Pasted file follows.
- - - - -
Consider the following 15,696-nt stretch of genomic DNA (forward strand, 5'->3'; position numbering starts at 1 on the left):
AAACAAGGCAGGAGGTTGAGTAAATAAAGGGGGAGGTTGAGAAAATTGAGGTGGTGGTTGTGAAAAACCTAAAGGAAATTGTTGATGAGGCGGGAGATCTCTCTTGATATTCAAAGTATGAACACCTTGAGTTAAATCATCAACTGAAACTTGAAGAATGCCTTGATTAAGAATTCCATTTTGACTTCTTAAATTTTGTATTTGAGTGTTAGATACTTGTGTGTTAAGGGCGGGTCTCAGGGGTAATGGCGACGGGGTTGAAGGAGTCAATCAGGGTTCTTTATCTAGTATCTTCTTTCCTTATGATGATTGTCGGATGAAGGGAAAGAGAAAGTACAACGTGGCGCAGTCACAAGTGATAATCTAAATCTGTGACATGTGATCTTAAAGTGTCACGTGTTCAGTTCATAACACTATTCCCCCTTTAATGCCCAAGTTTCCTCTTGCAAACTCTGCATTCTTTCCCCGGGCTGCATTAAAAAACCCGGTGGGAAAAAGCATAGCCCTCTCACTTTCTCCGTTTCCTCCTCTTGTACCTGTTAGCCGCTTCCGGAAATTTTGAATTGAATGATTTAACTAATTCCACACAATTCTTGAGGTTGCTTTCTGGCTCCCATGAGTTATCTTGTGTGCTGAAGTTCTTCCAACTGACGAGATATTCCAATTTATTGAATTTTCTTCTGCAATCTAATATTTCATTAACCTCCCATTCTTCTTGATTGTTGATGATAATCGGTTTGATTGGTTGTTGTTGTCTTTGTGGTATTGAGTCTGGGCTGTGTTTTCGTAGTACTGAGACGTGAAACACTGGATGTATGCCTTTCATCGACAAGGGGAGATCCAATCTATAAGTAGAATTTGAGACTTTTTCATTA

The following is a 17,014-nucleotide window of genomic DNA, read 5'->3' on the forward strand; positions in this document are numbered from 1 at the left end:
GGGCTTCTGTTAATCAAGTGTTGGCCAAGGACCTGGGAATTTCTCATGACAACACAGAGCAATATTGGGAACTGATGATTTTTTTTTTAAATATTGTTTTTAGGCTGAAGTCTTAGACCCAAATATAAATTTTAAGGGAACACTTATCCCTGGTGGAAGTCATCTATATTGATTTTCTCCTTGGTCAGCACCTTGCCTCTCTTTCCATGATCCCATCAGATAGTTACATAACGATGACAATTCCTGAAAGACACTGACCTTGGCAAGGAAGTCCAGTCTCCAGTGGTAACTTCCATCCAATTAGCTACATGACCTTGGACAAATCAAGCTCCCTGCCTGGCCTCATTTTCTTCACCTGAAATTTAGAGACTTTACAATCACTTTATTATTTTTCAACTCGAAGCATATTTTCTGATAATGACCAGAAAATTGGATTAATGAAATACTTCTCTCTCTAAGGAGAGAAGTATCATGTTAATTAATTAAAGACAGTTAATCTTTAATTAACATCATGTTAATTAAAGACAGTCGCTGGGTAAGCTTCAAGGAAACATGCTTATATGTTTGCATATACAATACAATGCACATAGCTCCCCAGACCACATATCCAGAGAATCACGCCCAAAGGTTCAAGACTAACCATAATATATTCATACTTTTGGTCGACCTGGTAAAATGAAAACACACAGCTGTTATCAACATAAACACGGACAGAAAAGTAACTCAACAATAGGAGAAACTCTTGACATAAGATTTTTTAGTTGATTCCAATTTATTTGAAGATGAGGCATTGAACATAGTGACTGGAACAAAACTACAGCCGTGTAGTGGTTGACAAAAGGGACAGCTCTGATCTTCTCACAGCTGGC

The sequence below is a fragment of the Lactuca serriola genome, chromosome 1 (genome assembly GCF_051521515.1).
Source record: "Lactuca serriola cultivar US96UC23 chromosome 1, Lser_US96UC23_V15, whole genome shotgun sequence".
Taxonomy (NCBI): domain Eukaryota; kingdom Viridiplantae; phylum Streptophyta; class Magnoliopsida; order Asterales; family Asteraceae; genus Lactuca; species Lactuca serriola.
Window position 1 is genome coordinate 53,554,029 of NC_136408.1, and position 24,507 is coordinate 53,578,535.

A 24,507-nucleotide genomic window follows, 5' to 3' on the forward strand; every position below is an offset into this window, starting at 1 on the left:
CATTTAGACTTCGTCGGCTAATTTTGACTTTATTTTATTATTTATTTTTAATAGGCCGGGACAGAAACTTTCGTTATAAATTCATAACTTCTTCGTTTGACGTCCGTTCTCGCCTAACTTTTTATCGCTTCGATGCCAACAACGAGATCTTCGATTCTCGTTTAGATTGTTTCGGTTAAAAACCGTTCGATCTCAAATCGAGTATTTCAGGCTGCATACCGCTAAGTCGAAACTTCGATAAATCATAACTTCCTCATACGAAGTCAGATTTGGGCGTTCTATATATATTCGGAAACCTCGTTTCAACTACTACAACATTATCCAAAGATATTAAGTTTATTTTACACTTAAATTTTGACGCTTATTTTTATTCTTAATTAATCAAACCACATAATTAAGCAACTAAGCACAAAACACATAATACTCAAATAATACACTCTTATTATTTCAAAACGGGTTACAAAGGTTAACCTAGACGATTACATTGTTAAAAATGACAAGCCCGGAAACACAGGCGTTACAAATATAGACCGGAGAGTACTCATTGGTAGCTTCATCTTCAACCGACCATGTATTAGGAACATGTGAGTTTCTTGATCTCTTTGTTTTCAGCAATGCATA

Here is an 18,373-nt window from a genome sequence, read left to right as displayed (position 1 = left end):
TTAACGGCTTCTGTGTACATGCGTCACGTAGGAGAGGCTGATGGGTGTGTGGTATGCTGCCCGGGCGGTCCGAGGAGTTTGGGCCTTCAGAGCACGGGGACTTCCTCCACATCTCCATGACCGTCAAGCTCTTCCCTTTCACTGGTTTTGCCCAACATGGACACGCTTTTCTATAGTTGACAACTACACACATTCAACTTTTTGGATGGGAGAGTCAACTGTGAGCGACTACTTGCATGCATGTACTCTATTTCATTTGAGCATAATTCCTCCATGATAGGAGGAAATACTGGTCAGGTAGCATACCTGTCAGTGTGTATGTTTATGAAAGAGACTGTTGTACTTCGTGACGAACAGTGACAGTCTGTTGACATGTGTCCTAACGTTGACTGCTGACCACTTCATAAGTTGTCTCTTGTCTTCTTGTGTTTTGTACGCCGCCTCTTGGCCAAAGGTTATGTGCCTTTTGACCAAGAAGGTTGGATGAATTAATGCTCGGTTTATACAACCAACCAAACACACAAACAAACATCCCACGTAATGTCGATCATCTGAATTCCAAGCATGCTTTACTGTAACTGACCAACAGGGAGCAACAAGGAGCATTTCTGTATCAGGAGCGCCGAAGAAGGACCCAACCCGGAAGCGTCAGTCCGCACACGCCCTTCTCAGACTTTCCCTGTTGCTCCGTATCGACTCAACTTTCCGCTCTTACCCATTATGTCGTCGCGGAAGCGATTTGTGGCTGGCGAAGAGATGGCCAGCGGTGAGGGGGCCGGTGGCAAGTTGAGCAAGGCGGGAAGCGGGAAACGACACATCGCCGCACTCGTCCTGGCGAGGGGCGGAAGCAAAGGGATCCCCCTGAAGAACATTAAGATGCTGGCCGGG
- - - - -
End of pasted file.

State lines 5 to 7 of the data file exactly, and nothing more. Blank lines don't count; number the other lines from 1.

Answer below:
The sequence below is a fragment of the Lactuca serriola genome, chromosome 1 (genome assembly GCF_051521515.1).
Source record: "Lactuca serriola cultivar US96UC23 chromosome 1, Lser_US96UC23_V15, whole genome shotgun sequence".
Taxonomy (NCBI): domain Eukaryota; kingdom Viridiplantae; phylum Streptophyta; class Magnoliopsida; order Asterales; family Asteraceae; genus Lactuca; species Lactuca serriola.